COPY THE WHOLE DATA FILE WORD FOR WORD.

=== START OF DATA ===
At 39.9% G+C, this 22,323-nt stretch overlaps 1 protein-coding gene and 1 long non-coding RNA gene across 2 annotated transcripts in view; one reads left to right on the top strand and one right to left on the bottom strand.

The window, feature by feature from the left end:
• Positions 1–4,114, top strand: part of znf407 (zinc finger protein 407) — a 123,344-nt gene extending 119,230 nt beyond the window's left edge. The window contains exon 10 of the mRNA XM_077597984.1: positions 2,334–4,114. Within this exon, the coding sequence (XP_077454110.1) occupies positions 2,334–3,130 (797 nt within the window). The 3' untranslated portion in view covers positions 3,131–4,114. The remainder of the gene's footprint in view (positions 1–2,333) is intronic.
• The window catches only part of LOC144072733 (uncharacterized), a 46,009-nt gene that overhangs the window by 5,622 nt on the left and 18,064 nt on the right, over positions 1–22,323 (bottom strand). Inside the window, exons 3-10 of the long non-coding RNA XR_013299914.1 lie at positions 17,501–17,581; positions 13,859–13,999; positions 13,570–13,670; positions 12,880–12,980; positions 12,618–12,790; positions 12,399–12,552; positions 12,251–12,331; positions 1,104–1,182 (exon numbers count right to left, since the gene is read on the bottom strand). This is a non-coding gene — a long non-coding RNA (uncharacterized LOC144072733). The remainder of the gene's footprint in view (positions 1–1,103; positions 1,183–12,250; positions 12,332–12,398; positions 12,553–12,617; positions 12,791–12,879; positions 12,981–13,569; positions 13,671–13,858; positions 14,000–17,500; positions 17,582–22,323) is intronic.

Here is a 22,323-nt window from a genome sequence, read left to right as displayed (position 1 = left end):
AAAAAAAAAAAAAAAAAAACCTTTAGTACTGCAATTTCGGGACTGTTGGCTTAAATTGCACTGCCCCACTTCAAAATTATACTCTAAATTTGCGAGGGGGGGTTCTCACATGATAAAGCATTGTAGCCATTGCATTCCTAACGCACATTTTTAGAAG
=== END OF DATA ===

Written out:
At 39.9% G+C, this 22,323-nt stretch overlaps 1 protein-coding gene and 1 long non-coding RNA gene across 2 annotated transcripts in view; one reads left to right on the top strand and one right to left on the bottom strand.

The window, feature by feature from the left end:
• Positions 1–4,114, top strand: part of znf407 (zinc finger protein 407) — a 123,344-nt gene extending 119,230 nt beyond the window's left edge. The window contains exon 10 of the mRNA XM_077597984.1: positions 2,334–4,114. Within this exon, the coding sequence (XP_077454110.1) occupies positions 2,334–3,130 (797 nt within the window). The 3' untranslated portion in view covers positions 3,131–4,114. The remainder of the gene's footprint in view (positions 1–2,333) is intronic.
• The window catches only part of LOC144072733 (uncharacterized), a 46,009-nt gene that overhangs the window by 5,622 nt on the left and 18,064 nt on the right, over positions 1–22,323 (bottom strand). Inside the window, exons 3-10 of the long non-coding RNA XR_013299914.1 lie at positions 17,501–17,581; positions 13,859–13,999; positions 13,570–13,670; positions 12,880–12,980; positions 12,618–12,790; positions 12,399–12,552; positions 12,251–12,331; positions 1,104–1,182 (exon numbers count right to left, since the gene is read on the bottom strand). This is a non-coding gene — a long non-coding RNA (uncharacterized LOC144072733). The remainder of the gene's footprint in view (positions 1–1,103; positions 1,183–12,250; positions 12,332–12,398; positions 12,553–12,617; positions 12,791–12,879; positions 12,981–13,569; positions 13,671–13,858; positions 14,000–17,500; positions 17,582–22,323) is intronic.

Here is a 22,323-nt window from a genome sequence, read left to right as displayed (position 1 = left end):
AAAAAAAAAAAAAAAAAAACCTTTAGTACTGCAATTTCGGGACTGTTGGCTTAAATTGCACTGCCCCACTTCAAAATTATACTCTAAATTTGCGAGGGGGGGTTCTCACATGATAAAGCATTGTAGCCATTGCATTCCTAACGCACATTTTTAGAAG